DURHAM, N.C. (WNCN) – During Monday night’s council meeting, the city invited the public to share thoughts on the city’s proposed budget for the 2022 fiscal year.

One thing the budget proposes is funding a new community safety department that will focus on alternative responses to some 911 calls.

The plan is to hire social workers and nurses to send to certain calls instead of armed police officers. These unarmed responders would go to mental health calls, minor traffic accidents, and quality of life calls.

In an effort to fund it, the budget originally called to cut five vacant positions from the Durham Police Department. But in late May, city councilors voted to freeze an additional 15 positions and cut up to that many positions in January to help fund the community safety department.

“I know that we are going to need more resources in the department, and I believe those resources should come from the police department because that is the work we are moving, is the work of police,” Mayor Pro Tem Jillian Johnson said during a budget work session last month.

But there are still unanswered questions as to who would dispatch these unarmed responders and what calls they can legally respond to.

Meanwhile, residents who live in east Durham wake up to gunfire going off in their neighborhoods in the middle of the night and are concerned about the city wanting to cut police positions.

Charlitta Burruss lives in Edgemont Elms in east Durham. She woke up to gunfire outside her apartment on Saturday morning at 3:58 a.m.

“I heard a ‘rapid fire’ of gunshots,” Burruss said. “It was so bad I thought the shots were coming through my side door or that my front door was blown off it was so loud.”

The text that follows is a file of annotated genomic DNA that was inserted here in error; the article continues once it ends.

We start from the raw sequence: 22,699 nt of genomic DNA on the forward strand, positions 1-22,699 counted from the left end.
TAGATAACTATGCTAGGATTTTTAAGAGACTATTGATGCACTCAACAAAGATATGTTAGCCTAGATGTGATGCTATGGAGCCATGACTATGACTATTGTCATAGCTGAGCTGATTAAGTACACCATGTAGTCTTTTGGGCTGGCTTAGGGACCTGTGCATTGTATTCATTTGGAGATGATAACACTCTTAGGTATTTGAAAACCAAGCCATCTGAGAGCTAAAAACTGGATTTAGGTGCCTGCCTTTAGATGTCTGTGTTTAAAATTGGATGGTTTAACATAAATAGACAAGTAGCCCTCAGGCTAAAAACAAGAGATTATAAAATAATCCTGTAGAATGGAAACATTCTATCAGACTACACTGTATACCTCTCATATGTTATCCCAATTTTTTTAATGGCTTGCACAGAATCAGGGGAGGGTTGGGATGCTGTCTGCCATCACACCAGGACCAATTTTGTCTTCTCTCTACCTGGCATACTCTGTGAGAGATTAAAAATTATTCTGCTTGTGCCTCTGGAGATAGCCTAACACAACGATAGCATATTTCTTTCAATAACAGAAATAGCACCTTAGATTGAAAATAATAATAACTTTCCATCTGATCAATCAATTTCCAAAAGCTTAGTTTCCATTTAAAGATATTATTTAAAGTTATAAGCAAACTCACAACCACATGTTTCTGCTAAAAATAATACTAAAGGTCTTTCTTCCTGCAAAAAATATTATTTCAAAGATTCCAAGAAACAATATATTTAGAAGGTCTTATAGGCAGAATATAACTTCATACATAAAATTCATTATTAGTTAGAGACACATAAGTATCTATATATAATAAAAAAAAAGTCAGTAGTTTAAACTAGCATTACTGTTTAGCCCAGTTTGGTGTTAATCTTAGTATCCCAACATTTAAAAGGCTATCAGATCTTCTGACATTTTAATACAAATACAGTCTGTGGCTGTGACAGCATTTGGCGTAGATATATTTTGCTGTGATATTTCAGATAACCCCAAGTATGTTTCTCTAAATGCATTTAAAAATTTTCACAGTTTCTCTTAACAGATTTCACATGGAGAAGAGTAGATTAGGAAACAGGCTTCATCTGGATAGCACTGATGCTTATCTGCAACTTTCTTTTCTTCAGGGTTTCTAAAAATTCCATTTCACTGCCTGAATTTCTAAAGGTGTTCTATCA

Burruss said the city does need social workers, but she said they need armed officers as well.

“We need the police, it’s dangerous out here,” Burruss said. “I should not have to be afraid to come out of my apartment.”

James Chavis also lives in east Durham. He said he has concerned about how they’ll determine which calls to send the social workers to and if the social workers will be safe going to certain calls.

“If you’re going to get social workers to do the police department’s work, are you going to make sure they’re educated and that they have protection?” Chavis said.

Burruss is encouraging her community speak out about their concerns.

“Some crimes are going unsolved, and homicides are not solved,” Burruss said. “Durhamites need to talk about your city and also get your city back on track.”



The Durham County FOP has also voiced concerns recently about city council wanting to cut vacant police officer positions.

“This is all a trial-and-error program, and the police department doesn’t want to give up positions to get a trial program off the ground and then fight to get those positions back,” Larry Smith, spokesperson for the Durham County FOP said in late May.

Durham City Council will vote on the budget proposal on June 21.